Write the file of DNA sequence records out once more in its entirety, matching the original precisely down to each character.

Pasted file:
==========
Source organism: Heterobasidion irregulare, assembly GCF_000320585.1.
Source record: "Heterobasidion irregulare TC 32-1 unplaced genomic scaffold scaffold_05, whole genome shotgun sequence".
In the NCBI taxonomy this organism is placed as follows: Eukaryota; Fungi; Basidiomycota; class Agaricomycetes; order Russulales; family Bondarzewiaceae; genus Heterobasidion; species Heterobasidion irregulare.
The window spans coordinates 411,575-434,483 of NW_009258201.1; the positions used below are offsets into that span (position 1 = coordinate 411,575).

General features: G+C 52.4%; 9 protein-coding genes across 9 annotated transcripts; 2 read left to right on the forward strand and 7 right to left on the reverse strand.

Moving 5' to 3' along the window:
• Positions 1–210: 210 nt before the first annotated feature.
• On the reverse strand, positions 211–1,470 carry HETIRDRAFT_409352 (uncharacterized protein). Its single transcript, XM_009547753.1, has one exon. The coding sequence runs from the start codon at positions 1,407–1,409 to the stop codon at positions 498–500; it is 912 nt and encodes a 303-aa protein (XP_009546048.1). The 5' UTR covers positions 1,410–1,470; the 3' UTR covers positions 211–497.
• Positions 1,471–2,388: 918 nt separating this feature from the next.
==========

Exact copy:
Source organism: Heterobasidion irregulare, assembly GCF_000320585.1.
Source record: "Heterobasidion irregulare TC 32-1 unplaced genomic scaffold scaffold_05, whole genome shotgun sequence".
In the NCBI taxonomy this organism is placed as follows: Eukaryota; Fungi; Basidiomycota; class Agaricomycetes; order Russulales; family Bondarzewiaceae; genus Heterobasidion; species Heterobasidion irregulare.
The window spans coordinates 411,575-434,483 of NW_009258201.1; the positions used below are offsets into that span (position 1 = coordinate 411,575).

General features: G+C 52.4%; 9 protein-coding genes across 9 annotated transcripts; 2 read left to right on the forward strand and 7 right to left on the reverse strand.

Moving 5' to 3' along the window:
• Positions 1–210: 210 nt before the first annotated feature.
• On the reverse strand, positions 211–1,470 carry HETIRDRAFT_409352 (uncharacterized protein). Its single transcript, XM_009547753.1, has one exon. The coding sequence runs from the start codon at positions 1,407–1,409 to the stop codon at positions 498–500; it is 912 nt and encodes a 303-aa protein (XP_009546048.1). The 5' UTR covers positions 1,410–1,470; the 3' UTR covers positions 211–497.
• Positions 1,471–2,388: 918 nt separating this feature from the next.